Friday, September 11, 2009

Remembering 9/11

Although it's been 8 years, the memory of 9/11 still burns raw in our heart and soul. Sadly, we're still at war in Afghanistan, and the murderer behind 9/11 is still at large.

September 11, 2001 was a much different type of day than today: it started as a classic beautiful fall day, with crystal clear blue sky and warm sunshine, unlike today's rainy, overcast and chilly weather.

It didn't take long for it turn into one of the ugliest days in history. The Curmudgeon, arriving at work early, was in his office overlooking the White House, working on a legal brief that needed to be filed later in the week.

Meanwhile, Mrs. Curmudgeon was taking our youngest, Aidan, to his first day of Montessori pre-school at Key Elementary School. Decked out in his new clothes and a nearly empty backpack, Aidan smiled proudly for the camera as his photo was taken with mom kneeling by his side on this momentous new day. The time was 9:02 a.m.

Not too long before that, one of the associates working with the Curmudgeon had come by with news that a plane--presumably a smaller one--had struck one of the World Trade Center towers, which was now in flames. We watched briefly on a little television in the next office over. It seemed like a bizarre accident--how could a plane hit a skyscraper on such a clear day?

After getting back to work, more urgent word came through: a second plane, clearly a large passenger jet, had just struck the other tower. Clearly, this was some horrific act of terrorism. After watching the replay a few times, we couldn't bear any more. Back to work, struggling to concentrate. It seemed to be a major problem for people in NY--nothing we could do.

But then the quiet in the Curmudgeon's office was disturbed by the slightest of sounds--a little whiff on the window, like a small gust of wind had struck it. But there was no wind that day; the sound was out of place. With his concentration shot anyway, the Curmudgeon got out of his chair and walked over to the large window, with its expansive view to the west, from Rosslyn all the way down to Crystal City.

Something was clearly wrong. A huge column of thick black smoke was expanding into the air over the Pentagon. The Curmudgeon raced into the adjacent office, where 3-4 other attorneys were glued to the television. "Forget the television, look out the window," the Curmudgeon screamed. The others in the room looked at him like he was crazy, then turned their heads to the window, letting out a collective "oh shit."

Just then, Mrs. Curmudgeon was crossing the Roosevelt Bridge on her way to work. She still had her camera and snapped some shots out the window of the dark cloud of smoke billowing ominously above the Pentagon.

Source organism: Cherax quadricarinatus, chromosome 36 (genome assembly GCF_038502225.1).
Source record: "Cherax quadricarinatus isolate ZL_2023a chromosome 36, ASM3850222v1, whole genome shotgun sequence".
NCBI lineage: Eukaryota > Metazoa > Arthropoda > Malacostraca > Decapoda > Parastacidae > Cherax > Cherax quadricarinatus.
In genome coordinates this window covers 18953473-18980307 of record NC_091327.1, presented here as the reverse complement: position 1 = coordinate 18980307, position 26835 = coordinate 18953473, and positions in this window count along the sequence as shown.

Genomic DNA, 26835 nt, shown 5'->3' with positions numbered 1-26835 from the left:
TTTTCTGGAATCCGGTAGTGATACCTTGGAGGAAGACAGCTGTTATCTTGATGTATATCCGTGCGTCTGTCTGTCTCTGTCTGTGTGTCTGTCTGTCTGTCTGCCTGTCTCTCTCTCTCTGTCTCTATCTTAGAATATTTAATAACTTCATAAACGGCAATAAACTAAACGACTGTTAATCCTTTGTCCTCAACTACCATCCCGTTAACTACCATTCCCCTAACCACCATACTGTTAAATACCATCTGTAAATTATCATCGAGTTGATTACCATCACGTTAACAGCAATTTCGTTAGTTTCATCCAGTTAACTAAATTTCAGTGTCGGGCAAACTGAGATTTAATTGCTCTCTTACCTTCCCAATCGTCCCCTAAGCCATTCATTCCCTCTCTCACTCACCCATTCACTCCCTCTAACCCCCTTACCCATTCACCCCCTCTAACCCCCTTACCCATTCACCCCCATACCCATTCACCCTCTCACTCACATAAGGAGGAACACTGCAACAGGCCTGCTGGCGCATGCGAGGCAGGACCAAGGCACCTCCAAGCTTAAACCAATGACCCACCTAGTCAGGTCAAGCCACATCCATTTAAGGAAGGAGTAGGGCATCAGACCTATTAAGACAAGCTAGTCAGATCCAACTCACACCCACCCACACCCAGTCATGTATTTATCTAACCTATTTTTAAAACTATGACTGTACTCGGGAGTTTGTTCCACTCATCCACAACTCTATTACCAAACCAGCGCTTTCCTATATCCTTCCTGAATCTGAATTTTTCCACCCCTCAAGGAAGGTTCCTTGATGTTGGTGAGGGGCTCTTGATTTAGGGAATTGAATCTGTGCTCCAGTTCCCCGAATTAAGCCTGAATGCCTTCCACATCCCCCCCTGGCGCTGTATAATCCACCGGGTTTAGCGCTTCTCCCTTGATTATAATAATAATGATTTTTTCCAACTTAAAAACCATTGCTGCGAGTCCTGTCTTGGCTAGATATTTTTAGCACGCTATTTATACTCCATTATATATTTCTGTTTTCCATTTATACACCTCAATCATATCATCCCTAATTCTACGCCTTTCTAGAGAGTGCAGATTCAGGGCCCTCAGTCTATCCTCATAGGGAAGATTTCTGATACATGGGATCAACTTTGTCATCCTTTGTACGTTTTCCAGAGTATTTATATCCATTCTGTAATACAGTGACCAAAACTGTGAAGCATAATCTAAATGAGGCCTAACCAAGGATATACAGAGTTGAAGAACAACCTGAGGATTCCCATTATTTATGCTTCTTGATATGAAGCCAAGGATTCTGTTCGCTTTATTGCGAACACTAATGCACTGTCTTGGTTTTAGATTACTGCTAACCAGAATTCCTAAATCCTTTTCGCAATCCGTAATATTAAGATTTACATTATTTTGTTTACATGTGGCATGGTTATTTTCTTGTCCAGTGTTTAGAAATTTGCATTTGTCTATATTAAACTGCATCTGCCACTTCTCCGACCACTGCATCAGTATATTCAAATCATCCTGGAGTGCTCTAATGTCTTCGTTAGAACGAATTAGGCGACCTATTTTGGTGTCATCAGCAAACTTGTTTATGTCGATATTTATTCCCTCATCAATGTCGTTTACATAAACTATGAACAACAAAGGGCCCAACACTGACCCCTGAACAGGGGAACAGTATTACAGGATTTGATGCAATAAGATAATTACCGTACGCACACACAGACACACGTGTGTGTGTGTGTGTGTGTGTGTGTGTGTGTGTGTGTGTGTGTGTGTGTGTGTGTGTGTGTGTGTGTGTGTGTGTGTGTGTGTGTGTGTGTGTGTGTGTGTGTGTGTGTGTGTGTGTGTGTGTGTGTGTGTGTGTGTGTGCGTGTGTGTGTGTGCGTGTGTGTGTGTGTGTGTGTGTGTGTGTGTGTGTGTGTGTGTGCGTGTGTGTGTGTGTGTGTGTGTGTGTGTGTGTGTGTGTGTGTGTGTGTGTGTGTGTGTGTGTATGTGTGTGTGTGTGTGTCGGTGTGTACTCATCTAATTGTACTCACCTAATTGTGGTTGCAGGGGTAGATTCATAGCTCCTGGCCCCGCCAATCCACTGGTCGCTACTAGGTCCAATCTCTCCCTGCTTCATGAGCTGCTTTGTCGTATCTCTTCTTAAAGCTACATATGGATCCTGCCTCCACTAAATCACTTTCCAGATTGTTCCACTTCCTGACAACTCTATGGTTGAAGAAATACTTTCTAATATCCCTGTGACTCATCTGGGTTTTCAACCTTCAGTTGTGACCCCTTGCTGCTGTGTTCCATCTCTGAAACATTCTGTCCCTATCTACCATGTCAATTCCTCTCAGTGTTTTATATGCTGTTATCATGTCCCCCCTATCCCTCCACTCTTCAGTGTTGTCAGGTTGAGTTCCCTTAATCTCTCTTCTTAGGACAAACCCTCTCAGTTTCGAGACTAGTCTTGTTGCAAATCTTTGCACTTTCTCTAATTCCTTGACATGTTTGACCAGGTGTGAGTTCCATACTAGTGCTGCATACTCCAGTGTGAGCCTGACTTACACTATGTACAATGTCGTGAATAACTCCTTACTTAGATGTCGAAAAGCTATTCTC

In the Curmudgeon's office, we finally realized all of America was under attack. We looked anxiously out at the White House, a block away, and the Treasury Building, just across the street. Would they be targets? Were we safe?

Rumors were rife. The phone was ringing. The Capitol had been struck; no, a colleague could see the Capitol from his office. Another caller said she heard the State Dept. had been truck bombed; no, we could see Foggy Bottom, no smoke coming from there. Other cities had been hit--the Sears Tower in Chicago was in flames; no, a partner in our Chicago office said no such thing had occurred.

Then there was a rumble from a secondary explosion at the Pentagon. Time to get out. The street was a madhouse. Secret service agents were expanding a cordon around the White House; cars jammed the street while others tried to get out of parking garages; a mass of people was moving in both directions.

As we headed for home, believing we would have to walk back to Arlington, we noticed people going into a Metro station. Surprised to find it running, we endured a short, but intensely quiet, trip home. As we walked the final four blocks home, we could see the black smoke from the other side of Arlington, and hear the emergency vehicles racing up and down Lee Highway. Suddenly, a military fighter jet roared overhead, causing many to instinctively drop to the sidewalk. No--it's ours. Too little, too late.

The rest of the day, of course, was spent in front of the television reliving the horrible spectacle as the two towers came crashing down and the shock sank in. We had to retrieve our two boys, then ages 6 and 3, early from school. So much for Aidan's big first day! We wanted to shield them from the horror, but it was impossible. Still, they didn't really fully grasp what was going on. Thankfully, they eventually went off and lost themselves in play, as only children can do.

It's sad that the Bush administration used 9/11 as an excuse to go after Iraq, rather than focusing on the real target, Bin Laden in Afghanistan. We could've gotten him back then, and we could've avoided a trillion dollar mistake.

Are we safer today? We doubt it. We can never forget 9/11.

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